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Dr. Ariyaratne speaking in 1958

Beginning in just one village and extending the movement to service a total of more than 15,000 villages over the past 50+ years has been a fascinating adventure.

Initially it involved an education program that aimed at enabling students and teachers to live and work with the most remote village communities in Sri Lanka, lending a hand and developing self-help initiatives. Within nine years the “service learning programme” had expanded into a full-fledged development movement in hundreds of villages, with the goal of a comprehensive and nonviolent social transformation. During its first 15 years, Sarvodaya grew with hardly any foreign aid or state support, relying on volunteer labour, mostly from the beneficiaries themselves.

Initial 100 Villages Development Scheme

By the late 1970s, the Sarvodaya Movement, with support from partner organisations in more prosperous countries, became capable of reaching nearly every part of Sri Lanka. The programme of self-reliance, community participation and a holistic approach to community “awakening” appealed not only to people in poor communities, but also to donors. Thousands of young men and women learned how to motivate and organise people in their own villages to meet the ten basic human needs, ranging from a clean and adequate drinking-water supply to simple housing and sanitation, communications facilities, energy supplies, education and ways of satisfying spiritual and cultural needs. During its first three decades, the Sarvodaya Movement was able – initially without any assistance, and later within a framework of development cooperation with like-minded organisations – to become one of the largest participatory organisations in the region.

The momentum of the movement was such that by the early 1990s, in spite of harassment by the government and political violence, Sarvodaya had achieved an enormous outreach. The movement’s work now included peace building, conflict resolution, appropriate technology and programmes for children at risk, elders and those with disabilities all the while focusing on a holistic approach to social mobilisation through empowerment of people beyond mere economic development.

Health Camp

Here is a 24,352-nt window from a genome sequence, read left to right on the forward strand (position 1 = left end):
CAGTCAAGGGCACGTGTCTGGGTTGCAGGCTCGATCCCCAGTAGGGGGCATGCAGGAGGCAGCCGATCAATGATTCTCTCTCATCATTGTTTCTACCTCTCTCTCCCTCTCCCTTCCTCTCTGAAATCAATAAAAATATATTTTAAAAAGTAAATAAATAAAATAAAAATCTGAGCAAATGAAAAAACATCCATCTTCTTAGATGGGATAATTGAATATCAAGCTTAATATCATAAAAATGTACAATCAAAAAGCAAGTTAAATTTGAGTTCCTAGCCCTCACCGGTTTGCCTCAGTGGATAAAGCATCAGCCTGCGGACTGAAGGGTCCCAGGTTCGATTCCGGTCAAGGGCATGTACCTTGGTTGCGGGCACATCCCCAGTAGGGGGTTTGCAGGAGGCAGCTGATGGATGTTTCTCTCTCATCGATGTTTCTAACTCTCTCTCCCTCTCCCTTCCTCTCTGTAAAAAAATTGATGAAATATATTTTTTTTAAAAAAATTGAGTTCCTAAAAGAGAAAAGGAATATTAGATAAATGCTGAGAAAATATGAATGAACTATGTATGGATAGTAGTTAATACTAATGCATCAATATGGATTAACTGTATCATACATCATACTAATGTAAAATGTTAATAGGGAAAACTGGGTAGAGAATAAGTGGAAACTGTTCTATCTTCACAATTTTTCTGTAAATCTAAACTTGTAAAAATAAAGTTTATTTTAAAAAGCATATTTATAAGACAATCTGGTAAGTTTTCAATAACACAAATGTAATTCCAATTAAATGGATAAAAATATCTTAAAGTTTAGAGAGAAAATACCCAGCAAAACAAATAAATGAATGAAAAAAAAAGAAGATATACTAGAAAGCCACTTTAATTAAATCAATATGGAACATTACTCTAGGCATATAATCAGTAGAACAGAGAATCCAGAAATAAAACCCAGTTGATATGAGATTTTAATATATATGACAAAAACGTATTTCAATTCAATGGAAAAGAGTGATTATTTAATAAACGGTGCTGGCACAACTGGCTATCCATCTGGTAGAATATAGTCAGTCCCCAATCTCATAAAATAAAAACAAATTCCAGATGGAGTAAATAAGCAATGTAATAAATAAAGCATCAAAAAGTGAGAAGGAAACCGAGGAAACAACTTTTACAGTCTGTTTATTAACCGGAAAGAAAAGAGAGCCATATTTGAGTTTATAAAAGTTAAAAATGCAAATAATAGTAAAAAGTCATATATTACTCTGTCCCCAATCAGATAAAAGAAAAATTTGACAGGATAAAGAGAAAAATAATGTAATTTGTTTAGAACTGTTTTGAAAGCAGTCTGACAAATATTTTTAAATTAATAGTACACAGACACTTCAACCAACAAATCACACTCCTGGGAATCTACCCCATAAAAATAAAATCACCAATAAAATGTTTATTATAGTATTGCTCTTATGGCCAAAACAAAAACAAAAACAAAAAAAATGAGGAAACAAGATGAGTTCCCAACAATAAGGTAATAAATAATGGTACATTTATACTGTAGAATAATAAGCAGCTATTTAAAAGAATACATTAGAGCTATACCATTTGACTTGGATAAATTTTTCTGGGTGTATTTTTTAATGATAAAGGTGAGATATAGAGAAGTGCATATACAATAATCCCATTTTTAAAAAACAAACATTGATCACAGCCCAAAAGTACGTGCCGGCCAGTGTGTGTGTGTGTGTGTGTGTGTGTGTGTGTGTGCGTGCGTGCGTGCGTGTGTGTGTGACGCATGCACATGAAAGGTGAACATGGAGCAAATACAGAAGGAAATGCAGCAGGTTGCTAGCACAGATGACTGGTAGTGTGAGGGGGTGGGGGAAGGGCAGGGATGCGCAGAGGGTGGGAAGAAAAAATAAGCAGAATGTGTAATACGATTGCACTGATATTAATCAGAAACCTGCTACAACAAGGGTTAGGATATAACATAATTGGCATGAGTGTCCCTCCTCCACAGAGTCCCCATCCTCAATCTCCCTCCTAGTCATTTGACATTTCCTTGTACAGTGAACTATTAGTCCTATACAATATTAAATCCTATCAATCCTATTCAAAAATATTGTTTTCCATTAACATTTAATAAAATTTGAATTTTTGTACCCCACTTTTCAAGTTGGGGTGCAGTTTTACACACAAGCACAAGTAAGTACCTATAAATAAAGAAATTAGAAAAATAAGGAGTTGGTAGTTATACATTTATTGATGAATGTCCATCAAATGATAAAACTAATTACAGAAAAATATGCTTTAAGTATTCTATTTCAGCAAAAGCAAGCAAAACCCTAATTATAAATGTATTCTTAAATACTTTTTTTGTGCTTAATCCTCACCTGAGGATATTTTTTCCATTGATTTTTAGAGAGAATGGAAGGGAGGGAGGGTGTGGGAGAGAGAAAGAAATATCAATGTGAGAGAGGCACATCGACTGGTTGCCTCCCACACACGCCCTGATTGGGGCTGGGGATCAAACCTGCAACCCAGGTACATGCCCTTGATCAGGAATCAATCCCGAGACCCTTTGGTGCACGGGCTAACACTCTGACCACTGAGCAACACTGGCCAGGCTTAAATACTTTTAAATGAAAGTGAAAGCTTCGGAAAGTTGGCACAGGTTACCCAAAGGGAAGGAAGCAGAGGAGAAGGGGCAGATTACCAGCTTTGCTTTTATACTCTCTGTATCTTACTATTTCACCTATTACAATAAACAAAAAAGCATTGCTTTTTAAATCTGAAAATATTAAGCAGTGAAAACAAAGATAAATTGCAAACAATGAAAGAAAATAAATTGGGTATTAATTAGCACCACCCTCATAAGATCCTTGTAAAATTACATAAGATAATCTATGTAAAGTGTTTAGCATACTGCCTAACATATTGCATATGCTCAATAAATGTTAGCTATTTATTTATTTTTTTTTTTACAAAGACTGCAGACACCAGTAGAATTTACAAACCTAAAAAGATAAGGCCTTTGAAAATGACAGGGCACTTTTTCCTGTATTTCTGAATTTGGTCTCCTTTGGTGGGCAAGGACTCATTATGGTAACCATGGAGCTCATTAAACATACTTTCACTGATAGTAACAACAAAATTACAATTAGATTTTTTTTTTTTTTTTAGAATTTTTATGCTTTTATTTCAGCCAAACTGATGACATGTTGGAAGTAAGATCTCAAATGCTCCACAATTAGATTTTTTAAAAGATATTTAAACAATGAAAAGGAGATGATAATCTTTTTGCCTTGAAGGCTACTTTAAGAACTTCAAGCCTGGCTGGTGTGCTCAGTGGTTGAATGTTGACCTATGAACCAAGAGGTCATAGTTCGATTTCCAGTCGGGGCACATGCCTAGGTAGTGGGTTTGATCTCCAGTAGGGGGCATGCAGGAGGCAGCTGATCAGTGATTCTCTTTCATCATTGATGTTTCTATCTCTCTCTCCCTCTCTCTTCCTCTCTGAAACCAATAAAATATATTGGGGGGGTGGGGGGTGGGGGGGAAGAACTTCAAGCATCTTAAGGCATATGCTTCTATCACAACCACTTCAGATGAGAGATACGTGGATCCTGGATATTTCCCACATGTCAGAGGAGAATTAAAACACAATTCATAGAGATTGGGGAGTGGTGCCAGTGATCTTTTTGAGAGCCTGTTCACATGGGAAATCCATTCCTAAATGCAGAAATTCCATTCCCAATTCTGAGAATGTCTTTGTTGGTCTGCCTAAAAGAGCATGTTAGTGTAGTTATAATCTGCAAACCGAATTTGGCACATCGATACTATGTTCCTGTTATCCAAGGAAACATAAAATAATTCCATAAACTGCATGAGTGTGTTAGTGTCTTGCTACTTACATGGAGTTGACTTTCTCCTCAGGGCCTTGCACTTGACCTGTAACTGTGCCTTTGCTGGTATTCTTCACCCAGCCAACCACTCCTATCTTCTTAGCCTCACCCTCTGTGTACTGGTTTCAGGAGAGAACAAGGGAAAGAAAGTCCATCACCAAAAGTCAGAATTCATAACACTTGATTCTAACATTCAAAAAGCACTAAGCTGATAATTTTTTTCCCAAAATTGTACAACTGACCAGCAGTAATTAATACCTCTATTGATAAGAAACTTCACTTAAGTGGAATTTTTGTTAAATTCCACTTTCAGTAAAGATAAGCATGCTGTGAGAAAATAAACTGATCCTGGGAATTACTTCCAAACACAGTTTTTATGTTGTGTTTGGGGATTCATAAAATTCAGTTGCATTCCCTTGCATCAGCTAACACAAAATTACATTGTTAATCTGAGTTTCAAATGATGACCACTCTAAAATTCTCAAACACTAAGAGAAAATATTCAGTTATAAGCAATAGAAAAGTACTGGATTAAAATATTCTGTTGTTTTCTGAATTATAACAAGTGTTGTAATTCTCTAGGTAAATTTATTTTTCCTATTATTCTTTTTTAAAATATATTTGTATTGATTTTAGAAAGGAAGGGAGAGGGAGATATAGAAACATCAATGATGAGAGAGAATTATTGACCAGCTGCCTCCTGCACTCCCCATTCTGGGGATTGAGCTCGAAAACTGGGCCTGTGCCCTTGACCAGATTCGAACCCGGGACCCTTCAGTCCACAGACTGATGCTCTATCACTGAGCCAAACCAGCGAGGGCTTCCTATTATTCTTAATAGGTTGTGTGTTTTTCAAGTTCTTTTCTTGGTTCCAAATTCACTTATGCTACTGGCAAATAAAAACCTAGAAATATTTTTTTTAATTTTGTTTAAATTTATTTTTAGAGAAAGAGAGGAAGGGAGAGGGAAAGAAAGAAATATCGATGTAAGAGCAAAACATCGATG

At around the same time, international priorities changed, switching to economic development strategies. Large projects and macro-interventions began to dominate the scene amongst donors, and Sarvodaya, which had originally attracted attention due to its broader based philosophy, became the victim of its own success. In 1991, when 85% of its external aid dried up, the movement was forced to go back to its roots. From then on, we relied on our early pioneer villages to provide support for the surrounding communities still requiring development. In addition, we reduced the numbers of paid staff and counted on the commitment of Sarvodaya’s long-term supporters to keep the movement on course.

The Sarvodaya Shramadana Movement has now become stronger than ever before. A new administrative management at national level is supporting a motivated group of emerging leaders at the village and district levels. Although almost one-third of the districts supported by Sarvodaya are not financed by outside partners, they are nevertheless surviving in the knowledge that in the long term, progress for them will result from partnership and self-sustaining development activities rather than from charity. Our important role in peacemaking, community building, and securing a certain quality of life in Sri Lanka is undiminished, and our will to achieve innovation in the social, ethical, cultural, spiritual and economic fields is constantly nourished by partners who have the confidence that our 50+ years of experience – including periods of hardship – have timeless value.